In conclusion, our study shows that large prostate gland atrophy that follows 200 U injection of BoNT/A is transient, volumes returning to baseline levels after 18 months. These observations may have significant impact for the use of BoNTA in the management of BPE due to BPH.
Intraprostatic BoNT/A injection can reduce the volume of large prostate glands for a period of 18 months. Such a long period of action indicates that intraprostatic BoNT/A injections should be further investigated as a new tool for the management of BPE due to BPH.
This work was supported by grants from Hospital S. João and Associação Portuguesa de Urologia.
- Cruz F, Dinis P: Resiniferatoxin and botulinum toxin type A for treatment of lower urinary tract symptoms. Neurourol Urodyn. 2007, 26 (Suppl 6): 920-7. 10.1002/nau.20479.View ArticlePubMedGoogle Scholar
- Maria G, Brisinda G, Civello IM, Bentivoglio AR, Sganga G, Albanese A: Relief by botulinum toxin of voiding dysfunction due to benign prostatic hyperplasia: results of a randomized, placebo-controlled study. Urology. 2003, 62 (2): 259-64. 10.1016/S0090-4295(03)00477-1.View ArticlePubMedGoogle Scholar
- Doggweiler R, Zermann DH, Ishigooka M, Schmidt RA: Botox-induced prostatic involution. Prostate. 1998, 37: 44-50. 10.1002/(SICI)1097-0045(19980915)37:1<44::AID-PROS7>3.0.CO;2-8.View ArticlePubMedGoogle Scholar
- Kuo HC: Prostate botulinum A toxin injection – an alternative treatment for benign prostatic obstruction in poor surgical candidates. Urology. 2005, 65 (4): 670-4. 10.1016/j.urology.2004.10.077.View ArticlePubMedGoogle Scholar
- Kuo HC, Liu HT: Therapeutic effects of add-on botulinum toxin A on patients with large benign prostatic hyperplasia and unsatisfactory response to combined medical therapy. Scand J Urol Nephrol. 2009, 43 (3): 206-11. 10.1080/00365590902811537.View ArticlePubMedGoogle Scholar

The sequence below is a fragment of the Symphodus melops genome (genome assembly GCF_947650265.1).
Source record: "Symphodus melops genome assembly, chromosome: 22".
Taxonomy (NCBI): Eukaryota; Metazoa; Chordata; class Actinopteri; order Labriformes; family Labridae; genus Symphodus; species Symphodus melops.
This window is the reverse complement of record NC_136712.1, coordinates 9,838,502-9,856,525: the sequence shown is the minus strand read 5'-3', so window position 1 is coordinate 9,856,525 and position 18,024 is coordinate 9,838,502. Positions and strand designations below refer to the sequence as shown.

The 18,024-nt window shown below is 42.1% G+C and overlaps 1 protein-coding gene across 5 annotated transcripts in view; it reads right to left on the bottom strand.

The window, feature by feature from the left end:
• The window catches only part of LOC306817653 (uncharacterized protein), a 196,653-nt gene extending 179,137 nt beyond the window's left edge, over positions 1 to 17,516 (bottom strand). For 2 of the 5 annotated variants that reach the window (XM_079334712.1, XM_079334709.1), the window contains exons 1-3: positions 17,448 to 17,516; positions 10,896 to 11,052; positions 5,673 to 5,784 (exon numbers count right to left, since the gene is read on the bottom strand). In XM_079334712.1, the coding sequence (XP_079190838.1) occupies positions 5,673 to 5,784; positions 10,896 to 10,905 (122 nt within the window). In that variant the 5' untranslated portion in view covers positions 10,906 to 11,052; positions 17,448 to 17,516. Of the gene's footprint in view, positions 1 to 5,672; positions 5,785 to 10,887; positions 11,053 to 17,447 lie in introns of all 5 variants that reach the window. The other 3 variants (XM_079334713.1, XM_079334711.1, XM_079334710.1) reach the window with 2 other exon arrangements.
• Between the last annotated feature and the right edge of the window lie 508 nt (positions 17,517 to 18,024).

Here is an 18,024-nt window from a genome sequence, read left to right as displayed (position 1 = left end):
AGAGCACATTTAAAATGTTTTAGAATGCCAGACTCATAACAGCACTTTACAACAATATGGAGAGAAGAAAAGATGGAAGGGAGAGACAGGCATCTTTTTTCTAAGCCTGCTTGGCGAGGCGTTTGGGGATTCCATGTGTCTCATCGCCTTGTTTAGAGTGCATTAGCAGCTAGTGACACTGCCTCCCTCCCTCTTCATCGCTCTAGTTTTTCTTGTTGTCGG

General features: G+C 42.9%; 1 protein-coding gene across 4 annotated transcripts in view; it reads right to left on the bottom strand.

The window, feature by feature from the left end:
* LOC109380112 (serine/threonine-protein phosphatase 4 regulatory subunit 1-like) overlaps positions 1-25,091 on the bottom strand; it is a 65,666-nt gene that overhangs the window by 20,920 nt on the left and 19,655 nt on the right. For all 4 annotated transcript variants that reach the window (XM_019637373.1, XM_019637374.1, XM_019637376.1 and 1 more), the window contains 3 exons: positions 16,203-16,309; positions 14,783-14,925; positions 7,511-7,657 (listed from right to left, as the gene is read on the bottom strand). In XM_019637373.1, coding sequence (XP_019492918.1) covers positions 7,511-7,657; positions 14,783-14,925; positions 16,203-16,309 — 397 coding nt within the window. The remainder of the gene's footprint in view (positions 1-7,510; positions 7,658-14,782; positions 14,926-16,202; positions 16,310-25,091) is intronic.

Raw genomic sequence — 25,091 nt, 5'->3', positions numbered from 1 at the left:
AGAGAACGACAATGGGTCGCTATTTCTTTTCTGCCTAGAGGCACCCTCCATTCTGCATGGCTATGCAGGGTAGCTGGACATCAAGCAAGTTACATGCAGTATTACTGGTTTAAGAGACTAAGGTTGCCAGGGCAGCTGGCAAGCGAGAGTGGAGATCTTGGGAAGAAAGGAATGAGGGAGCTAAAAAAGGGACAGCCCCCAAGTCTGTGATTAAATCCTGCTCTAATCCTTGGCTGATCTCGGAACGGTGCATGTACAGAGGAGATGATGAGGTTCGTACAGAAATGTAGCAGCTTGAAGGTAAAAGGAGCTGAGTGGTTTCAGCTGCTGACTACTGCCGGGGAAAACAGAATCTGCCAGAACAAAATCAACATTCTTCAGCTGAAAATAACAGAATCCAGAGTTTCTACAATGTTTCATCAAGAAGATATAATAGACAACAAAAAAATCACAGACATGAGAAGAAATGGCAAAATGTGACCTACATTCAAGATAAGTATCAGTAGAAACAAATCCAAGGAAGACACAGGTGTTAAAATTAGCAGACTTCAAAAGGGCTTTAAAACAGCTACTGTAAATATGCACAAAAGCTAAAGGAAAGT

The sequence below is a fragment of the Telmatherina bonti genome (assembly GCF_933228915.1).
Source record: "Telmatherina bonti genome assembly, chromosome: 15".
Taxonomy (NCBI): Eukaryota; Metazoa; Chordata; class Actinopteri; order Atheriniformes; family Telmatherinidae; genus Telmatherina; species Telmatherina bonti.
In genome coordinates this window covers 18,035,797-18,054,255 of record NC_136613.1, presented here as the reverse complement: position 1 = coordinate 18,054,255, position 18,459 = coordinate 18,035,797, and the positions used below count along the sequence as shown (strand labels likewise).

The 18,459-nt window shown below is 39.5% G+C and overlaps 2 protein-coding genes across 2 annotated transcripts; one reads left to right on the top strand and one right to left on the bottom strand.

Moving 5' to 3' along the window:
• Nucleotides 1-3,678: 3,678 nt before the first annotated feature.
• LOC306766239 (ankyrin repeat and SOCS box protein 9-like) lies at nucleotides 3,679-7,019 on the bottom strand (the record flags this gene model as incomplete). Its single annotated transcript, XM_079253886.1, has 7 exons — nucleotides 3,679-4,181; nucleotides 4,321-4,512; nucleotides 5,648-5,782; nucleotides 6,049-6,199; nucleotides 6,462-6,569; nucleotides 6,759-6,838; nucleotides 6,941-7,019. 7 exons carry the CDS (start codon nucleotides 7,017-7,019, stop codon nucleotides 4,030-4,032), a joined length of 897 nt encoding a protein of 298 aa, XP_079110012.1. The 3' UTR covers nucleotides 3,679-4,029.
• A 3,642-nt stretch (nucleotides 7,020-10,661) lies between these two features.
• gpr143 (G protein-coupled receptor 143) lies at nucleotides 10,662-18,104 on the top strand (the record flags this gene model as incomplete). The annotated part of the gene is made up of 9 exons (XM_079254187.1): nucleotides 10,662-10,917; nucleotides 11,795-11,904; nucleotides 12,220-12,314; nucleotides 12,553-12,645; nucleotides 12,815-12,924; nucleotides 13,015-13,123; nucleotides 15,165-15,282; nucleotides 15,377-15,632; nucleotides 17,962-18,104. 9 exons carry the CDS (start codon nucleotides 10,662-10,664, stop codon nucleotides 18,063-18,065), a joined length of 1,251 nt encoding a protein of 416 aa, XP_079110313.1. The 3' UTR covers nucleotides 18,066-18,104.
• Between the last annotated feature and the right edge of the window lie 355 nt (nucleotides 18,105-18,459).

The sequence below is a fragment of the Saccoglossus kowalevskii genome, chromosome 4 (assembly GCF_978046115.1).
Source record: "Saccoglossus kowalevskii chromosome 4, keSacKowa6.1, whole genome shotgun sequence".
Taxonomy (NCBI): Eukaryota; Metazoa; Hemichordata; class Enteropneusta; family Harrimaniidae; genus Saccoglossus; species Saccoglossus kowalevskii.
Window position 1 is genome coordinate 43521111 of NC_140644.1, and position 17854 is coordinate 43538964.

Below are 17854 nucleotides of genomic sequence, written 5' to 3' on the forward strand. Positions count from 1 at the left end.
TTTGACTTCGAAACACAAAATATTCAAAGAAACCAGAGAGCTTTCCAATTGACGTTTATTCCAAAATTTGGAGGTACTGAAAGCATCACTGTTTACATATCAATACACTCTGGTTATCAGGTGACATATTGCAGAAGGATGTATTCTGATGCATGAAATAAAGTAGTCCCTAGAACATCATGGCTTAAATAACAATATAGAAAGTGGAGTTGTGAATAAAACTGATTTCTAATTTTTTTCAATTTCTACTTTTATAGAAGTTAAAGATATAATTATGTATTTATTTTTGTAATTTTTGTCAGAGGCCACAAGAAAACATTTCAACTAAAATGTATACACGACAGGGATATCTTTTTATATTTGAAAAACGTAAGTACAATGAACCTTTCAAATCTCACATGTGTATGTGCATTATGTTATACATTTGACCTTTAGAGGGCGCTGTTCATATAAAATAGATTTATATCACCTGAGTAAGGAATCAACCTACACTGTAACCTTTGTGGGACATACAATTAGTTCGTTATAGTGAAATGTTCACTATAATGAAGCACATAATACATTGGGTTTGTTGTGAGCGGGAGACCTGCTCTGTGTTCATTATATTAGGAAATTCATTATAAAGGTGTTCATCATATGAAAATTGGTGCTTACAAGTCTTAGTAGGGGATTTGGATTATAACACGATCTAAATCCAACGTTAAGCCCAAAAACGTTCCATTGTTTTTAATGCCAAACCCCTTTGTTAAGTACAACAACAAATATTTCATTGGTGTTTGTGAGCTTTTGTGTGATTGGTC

- Guercini F, Giannantoni A, Bard RL, Brisinda G, Cadeddu F, Maria G, Rossi P, Pajoncini C, Porena M: Intraprostatic botulin toxin injection in patients with severe benign prostatic hyperplasia: a multicenter feasibility study. J Urol. 2005, 173 (suppl): 376-7.Google Scholar
- Brisinda G, Cadeddu F, Vanella S, Mazzeo P, Marniga G, Maria G: Relief by Botulinum Toxin of Lower Urinary Tract Symptoms Owing to Benign Prostatic Hyperplasia: Early and Long-Term Results. Urology. 2009, 73: 90-4. 10.1016/j.urology.2008.08.475.View ArticlePubMedGoogle Scholar
- Chuang YC, Chiang PH, Huang CC, Yoshimura N, Chancellor B: Botulinum toxin type A improves benign prostatic hyperplasia symptoms in patients with small prostate. Urology. 2005, 66: 775-9. 10.1016/j.urology.2005.04.029.View ArticlePubMedGoogle Scholar
- Chuang YC, Chiang PH, Yoshimura N, De Miguel F, Chancellor MB: Sustained beneficial effects of intraprostatic botulinum toxin type A on lower urinary tract symptoms and quality of life in men with benign prostatic hyperplasia. BJU Int. 2006, 98: 1033-7. 10.1111/j.1464-410X.2006.06479.x.View ArticlePubMedGoogle Scholar
- Park DS, Cho TW, Lee YK, Lee YT, Hong YK, Jang WK: Evaluation of short-term clinical effects and presumptive mechanism of botulinum toxin type A as a treatment modality of benign prostatic hyperplasia. Yons Med J. 2006, 47: 706-14. 10.3349/ymj.2006.47.5.706.View ArticleGoogle Scholar
- Brin MF: Development of future indications for BOTOX®. Toxicon. 2009,Google Scholar
- Silva J, Silva C, Saraiva L, Silva A, Pinto R, Dinis P, Cruz F: Intraprostatic botulinum toxin type a injection in patients unfit for surgery presenting with refractory urinary retention and benign prostatic enlargement. Effect on prostate volume and micturition resumption. Eur Urol. 2008, 53 (1): 153-9. 10.1016/j.eururo.2007.08.050.View ArticlePubMedGoogle Scholar
- Oeconomou A, Madersbacher H, Kiss G, Berger TJ, Melekos M, Rehder P: Is Botulinum Neurotoxin Type A (BoNT-A) a Novel Therapy for Lower Urinary Tract Symptoms Due to Benign Prostatic Enlargement? A Review of the Literature. Eur Urol. 2008, 54: 765-777. 10.1016/j.eururo.2008.06.016.View ArticlePubMedGoogle Scholar